Franklin CD, Jones AV: A survey of oral and maxillofacial pathology specimens submitted by general dental practitioners over a 30-year period. Br Dent J. 2006, 200: 447-50. 10.1038/sj.bdj.4813464. discussion 3
Kondori I, Mottin RW, Laskin DM: Accuracy of dentists in the clinical diagnosis of oral lesions. Quintessence Int. 2011, 42: 575-7.
Wan A, Savage NW: Biopsy and diagnostic histopathology in dental practice in Brisbane: usage patterns and perceptions of usefulness. Aust Dent J. 2010, 55: 162-9. 10.1111/j.1834-7819.2010.01210.x.
Barret AW, Speight PM: Use of oral pathology services by general histopathologists and their attitudes to training of oral pathologists. J Clin Pathol. 1996, 49: 565-9. 10.1136/jcp.49.7.565.
Cheuk W, Chan JK: Advances in salivary gland pathology. Histopathology. 2007, 51: 1-20. 10.1111/j.1365-2559.2007.02719.x.
Coindre JM: Immunohistochemistry in the diagnosis of soft tissue tumours. Histopathology. 2003, 43: 1-16. 10.1046/j.1365-2559.2003.01639.x.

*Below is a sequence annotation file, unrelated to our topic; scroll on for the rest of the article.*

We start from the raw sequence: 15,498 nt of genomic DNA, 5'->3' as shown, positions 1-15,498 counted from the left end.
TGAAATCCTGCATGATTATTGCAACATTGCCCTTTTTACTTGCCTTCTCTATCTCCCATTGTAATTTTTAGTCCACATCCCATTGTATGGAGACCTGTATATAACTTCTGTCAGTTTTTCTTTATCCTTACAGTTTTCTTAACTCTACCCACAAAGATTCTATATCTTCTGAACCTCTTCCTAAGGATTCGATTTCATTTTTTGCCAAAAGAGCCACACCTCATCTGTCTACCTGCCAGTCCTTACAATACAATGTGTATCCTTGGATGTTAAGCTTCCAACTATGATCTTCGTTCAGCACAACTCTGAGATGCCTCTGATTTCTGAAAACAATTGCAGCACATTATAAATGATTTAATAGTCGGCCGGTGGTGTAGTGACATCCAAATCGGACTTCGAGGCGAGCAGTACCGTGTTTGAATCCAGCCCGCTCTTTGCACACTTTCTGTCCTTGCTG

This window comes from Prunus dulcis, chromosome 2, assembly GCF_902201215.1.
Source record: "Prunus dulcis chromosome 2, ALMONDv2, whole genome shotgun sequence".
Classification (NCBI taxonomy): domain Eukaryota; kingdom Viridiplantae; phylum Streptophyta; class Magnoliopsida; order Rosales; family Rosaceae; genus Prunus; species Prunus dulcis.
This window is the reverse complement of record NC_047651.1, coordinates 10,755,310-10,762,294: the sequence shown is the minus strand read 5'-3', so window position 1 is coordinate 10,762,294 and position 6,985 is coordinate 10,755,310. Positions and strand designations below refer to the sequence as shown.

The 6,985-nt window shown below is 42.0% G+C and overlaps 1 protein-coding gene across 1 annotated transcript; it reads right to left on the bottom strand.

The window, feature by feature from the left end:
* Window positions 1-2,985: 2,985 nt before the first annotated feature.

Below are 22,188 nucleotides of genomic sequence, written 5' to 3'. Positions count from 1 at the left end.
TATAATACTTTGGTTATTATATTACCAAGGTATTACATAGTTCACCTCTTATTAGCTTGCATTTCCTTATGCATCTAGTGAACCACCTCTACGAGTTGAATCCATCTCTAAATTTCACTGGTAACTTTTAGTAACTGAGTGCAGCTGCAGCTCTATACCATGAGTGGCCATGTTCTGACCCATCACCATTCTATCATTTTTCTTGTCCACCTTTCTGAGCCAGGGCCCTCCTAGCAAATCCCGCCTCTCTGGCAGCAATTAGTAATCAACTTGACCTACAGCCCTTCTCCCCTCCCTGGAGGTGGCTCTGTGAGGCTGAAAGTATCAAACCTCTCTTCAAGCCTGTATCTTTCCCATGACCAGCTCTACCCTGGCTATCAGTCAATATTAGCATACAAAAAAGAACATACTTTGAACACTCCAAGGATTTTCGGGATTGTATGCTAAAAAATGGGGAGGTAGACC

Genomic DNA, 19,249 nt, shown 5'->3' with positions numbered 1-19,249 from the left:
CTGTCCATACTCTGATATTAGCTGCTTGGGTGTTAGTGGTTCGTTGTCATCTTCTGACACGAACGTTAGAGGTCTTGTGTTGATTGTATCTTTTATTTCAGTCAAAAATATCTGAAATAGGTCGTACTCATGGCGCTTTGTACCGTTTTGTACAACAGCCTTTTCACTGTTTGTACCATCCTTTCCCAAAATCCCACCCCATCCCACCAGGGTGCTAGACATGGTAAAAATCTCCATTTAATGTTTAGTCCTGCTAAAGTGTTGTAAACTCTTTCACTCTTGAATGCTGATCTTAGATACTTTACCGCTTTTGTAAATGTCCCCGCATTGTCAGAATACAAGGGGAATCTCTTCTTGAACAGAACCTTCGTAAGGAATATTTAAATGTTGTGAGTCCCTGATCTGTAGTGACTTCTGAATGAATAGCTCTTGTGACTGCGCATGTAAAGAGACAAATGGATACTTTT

Sousa AA, Souto GR, Sousa IA, Mesquita RA, Gomez RS, Jham BC: Solitary fibrous tumor of the parotid gland: case report. J Clin Exp Dent. 2013, 5: e208-11. 10.4317/jced.51103.
Souto GR, Pereira TS, Castro AF, Mesquita RA: Diffuse large B-cell lymphoma, not otherwise specified of the palate: a case report. J Clin Exp Dent. 2013, 5: e287-90. 10.4317/jced.51127.
This study was supported by grants from CAPES, FAPEMIG (CDS PPM 00221–13, PEE-00416-14), and CNPq (475141/2010-5, 302711/2010-4, 150144/2014-8), Brazil. Dr. Caldeira is a research fellow of CNPq, Brazil.
The authors declare that they have no competing interests.
KROS and ALLS carried out acquisition, analysis and interpretation of data, and drafted the manuscript. PCC carried out the interpretation of data, drafted the manuscript, elaborated the graphics, and revised the manuscript for important intellectual content. MHNGA and MCFA participated in the conception and design of the study, carried out the analysis and interpretation of data, and revised the manuscript for important intellectual content. All authors read and approved the final manuscript.